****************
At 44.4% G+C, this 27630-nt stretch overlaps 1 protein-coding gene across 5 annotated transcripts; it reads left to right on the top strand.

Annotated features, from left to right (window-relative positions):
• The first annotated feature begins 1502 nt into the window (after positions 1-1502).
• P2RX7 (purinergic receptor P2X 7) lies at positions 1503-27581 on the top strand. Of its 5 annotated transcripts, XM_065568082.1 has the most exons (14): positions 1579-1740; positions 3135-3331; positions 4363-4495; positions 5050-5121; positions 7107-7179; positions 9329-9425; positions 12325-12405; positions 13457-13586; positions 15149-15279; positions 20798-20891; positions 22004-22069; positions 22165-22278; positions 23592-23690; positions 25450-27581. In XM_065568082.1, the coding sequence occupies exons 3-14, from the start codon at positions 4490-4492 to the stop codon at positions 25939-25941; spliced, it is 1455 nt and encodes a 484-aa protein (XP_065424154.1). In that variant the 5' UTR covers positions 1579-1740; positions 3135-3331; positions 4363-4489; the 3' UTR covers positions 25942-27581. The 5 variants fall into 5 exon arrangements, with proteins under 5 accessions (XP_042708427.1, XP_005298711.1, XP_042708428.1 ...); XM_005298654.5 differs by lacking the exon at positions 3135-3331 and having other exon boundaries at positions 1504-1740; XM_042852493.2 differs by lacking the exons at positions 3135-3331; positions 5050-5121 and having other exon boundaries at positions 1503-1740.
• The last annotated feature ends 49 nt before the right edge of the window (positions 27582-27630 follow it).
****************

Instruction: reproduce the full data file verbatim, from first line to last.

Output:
At 44.4% G+C, this 27630-nt stretch overlaps 1 protein-coding gene across 5 annotated transcripts; it reads left to right on the top strand.

Annotated features, from left to right (window-relative positions):
• The first annotated feature begins 1502 nt into the window (after positions 1-1502).
• P2RX7 (purinergic receptor P2X 7) lies at positions 1503-27581 on the top strand. Of its 5 annotated transcripts, XM_065568082.1 has the most exons (14): positions 1579-1740; positions 3135-3331; positions 4363-4495; positions 5050-5121; positions 7107-7179; positions 9329-9425; positions 12325-12405; positions 13457-13586; positions 15149-15279; positions 20798-20891; positions 22004-22069; positions 22165-22278; positions 23592-23690; positions 25450-27581. In XM_065568082.1, the coding sequence occupies exons 3-14, from the start codon at positions 4490-4492 to the stop codon at positions 25939-25941; spliced, it is 1455 nt and encodes a 484-aa protein (XP_065424154.1). In that variant the 5' UTR covers positions 1579-1740; positions 3135-3331; positions 4363-4489; the 3' UTR covers positions 25942-27581. The 5 variants fall into 5 exon arrangements, with proteins under 5 accessions (XP_042708427.1, XP_005298711.1, XP_042708428.1 ...); XM_005298654.5 differs by lacking the exon at positions 3135-3331 and having other exon boundaries at positions 1504-1740; XM_042852493.2 differs by lacking the exons at positions 3135-3331; positions 5050-5121 and having other exon boundaries at positions 1503-1740.
• The last annotated feature ends 49 nt before the right edge of the window (positions 27582-27630 follow it).